Franco Zeffirelli's Hamlet for Today

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Franco Zeffirelli's 1990 filmic translation of William Shakespeare's Hamlet is a dramatic telling of the classic story which is as well acted as it is entertaining. Aside from these points, Zeffirelli's (and co-scripter Christopher Devore's) screenplay is an edited, and re-mixed version of the original which has many lines cut, as well as the entire sub plot concerning Fortenbras, completely removed. Franco Zefirelli's private interpretation of Hamlet, although divergent in some ways from Shakespeare's version, still remains a superior rendering, due to the continuity of the screenplay.

Zeffirelli's divergence from the original script begins immediately. Rather than opening with the traditional sequence involving the first
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(1.1.45)), while simultaneously predicating the impending arrival of young Fortenbras. In Zeffirelli's version these are neither established in the opening scene, nor at all. Horatio becomes more of a background character, rather than the well established, strong character found in Shakespeare. The existence of Fortenbras, as well as the entire sub-plot concerning Norway has been similarly omitted. It seems to be Zeffirelli's intent to remove as much diversion as he can from the actual quest of Hamlet, and what he sees as Hamlet's end. Zeffirelli lessens the character of Horatio to force this Hamlet into the stance of a loner as opposed to Shakespeare's Hamlet, who has a strong (if not ever-present) sidekick. Likewise, Zeffirelli removes the Norwegian element so that this subplot cannot interfere with the plight of Hamlet, or with Zeffirelli's version of his ultimate end.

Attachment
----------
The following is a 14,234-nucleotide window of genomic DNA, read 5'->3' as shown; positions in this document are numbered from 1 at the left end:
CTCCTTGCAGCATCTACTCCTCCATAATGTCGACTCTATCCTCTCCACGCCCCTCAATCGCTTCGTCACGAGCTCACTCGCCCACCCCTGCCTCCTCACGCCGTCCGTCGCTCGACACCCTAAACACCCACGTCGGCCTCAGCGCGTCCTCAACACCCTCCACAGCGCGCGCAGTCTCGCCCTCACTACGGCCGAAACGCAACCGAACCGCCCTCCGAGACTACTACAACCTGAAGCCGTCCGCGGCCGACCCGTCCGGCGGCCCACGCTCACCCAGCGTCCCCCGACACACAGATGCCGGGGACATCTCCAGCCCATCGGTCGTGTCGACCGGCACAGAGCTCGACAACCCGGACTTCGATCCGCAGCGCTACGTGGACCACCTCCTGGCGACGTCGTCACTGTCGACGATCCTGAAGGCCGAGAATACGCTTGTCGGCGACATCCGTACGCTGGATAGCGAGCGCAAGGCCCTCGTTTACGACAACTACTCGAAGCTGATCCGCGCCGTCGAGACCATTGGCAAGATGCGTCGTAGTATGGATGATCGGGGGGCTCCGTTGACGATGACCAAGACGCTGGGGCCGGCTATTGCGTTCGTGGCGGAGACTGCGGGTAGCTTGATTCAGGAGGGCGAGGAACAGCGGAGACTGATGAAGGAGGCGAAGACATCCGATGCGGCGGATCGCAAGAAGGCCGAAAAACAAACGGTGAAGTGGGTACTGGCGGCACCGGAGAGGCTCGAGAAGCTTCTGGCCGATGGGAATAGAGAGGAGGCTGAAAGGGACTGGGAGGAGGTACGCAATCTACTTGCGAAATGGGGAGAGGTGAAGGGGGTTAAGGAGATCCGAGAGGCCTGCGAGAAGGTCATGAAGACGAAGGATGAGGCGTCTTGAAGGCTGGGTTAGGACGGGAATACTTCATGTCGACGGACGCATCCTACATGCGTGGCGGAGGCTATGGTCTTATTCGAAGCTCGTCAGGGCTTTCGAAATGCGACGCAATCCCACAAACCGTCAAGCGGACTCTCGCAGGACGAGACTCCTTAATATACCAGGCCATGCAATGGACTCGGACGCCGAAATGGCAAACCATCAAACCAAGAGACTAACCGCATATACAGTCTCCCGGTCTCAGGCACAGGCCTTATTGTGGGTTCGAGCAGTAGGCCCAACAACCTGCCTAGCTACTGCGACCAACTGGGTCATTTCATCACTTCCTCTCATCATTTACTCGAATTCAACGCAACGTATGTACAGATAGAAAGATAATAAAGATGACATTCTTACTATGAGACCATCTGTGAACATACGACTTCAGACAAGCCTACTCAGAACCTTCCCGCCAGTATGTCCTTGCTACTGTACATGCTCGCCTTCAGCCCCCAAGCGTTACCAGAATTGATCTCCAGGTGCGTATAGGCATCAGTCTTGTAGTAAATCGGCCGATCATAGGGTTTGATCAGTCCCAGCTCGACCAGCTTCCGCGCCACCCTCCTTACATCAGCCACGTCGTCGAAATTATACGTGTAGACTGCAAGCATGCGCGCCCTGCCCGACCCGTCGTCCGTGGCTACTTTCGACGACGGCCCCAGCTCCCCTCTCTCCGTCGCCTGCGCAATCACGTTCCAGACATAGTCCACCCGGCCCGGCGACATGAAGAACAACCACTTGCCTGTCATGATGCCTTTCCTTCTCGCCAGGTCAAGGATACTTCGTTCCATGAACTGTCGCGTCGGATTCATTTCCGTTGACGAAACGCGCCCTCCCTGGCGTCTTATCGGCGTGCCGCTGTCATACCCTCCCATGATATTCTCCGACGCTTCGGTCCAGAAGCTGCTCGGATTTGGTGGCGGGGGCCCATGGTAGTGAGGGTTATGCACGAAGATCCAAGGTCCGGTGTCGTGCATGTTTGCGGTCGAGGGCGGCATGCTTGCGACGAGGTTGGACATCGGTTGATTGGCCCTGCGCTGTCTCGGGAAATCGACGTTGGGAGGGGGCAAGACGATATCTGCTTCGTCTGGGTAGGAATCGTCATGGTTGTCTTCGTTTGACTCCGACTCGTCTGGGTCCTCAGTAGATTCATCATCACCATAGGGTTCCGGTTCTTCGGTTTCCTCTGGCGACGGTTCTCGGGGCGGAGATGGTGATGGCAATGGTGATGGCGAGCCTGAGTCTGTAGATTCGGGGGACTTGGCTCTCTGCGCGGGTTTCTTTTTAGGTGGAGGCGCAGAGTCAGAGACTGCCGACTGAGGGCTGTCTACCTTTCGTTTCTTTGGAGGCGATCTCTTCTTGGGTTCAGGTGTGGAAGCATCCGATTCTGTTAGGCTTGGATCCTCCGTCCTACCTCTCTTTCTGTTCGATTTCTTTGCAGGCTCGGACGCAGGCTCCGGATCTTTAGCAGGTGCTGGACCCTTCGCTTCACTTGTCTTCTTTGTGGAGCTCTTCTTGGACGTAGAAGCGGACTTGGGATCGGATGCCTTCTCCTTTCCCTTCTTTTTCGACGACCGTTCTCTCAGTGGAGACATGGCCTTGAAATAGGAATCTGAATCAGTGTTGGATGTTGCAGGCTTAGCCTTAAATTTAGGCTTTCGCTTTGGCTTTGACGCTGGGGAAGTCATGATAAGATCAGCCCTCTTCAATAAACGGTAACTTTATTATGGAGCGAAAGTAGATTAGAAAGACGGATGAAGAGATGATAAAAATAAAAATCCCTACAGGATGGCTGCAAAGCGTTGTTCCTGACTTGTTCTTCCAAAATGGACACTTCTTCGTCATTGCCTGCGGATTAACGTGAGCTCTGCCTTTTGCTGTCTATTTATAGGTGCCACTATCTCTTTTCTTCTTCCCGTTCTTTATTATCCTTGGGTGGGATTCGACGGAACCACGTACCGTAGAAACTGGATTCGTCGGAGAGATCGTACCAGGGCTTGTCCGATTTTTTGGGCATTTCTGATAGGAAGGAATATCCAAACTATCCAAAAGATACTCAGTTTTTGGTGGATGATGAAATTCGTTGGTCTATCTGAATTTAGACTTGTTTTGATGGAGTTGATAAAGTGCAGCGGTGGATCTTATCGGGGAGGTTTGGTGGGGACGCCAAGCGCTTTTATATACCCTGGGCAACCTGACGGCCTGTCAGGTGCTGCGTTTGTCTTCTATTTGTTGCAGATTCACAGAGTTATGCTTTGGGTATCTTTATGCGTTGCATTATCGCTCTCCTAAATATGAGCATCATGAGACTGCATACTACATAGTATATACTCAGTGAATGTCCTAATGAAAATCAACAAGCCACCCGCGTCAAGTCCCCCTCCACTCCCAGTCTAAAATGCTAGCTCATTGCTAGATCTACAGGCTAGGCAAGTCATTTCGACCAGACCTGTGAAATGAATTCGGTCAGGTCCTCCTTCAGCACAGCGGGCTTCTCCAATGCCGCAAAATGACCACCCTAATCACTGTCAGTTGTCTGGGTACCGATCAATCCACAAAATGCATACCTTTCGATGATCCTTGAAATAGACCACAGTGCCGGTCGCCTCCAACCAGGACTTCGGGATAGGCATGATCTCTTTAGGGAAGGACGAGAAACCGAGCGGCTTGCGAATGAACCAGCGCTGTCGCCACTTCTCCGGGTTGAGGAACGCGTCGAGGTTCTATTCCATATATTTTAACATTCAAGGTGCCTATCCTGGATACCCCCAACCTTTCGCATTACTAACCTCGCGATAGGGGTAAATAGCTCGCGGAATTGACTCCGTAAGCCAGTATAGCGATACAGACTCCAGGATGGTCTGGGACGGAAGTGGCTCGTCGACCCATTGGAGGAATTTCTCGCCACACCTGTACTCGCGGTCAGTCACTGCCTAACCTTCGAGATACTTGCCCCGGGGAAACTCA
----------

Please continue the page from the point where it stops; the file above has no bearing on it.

The director's personal interpretation is seen again soon after the opening. Act one, scene two, containing the scene during which Claudius hold's court, commenting on the events which have so recently transpired, has been altered to fit Zeffirelli's take on the story. Shakespeare intended nearly the entire scene to take place before the court of Claudius. This is evident in that two flourishes (or trumpet fanfares) are sounded, one to signify the beginning, and one the end of court. In this version the second flourish comes early, freeing up the remaining components of this scene to take place

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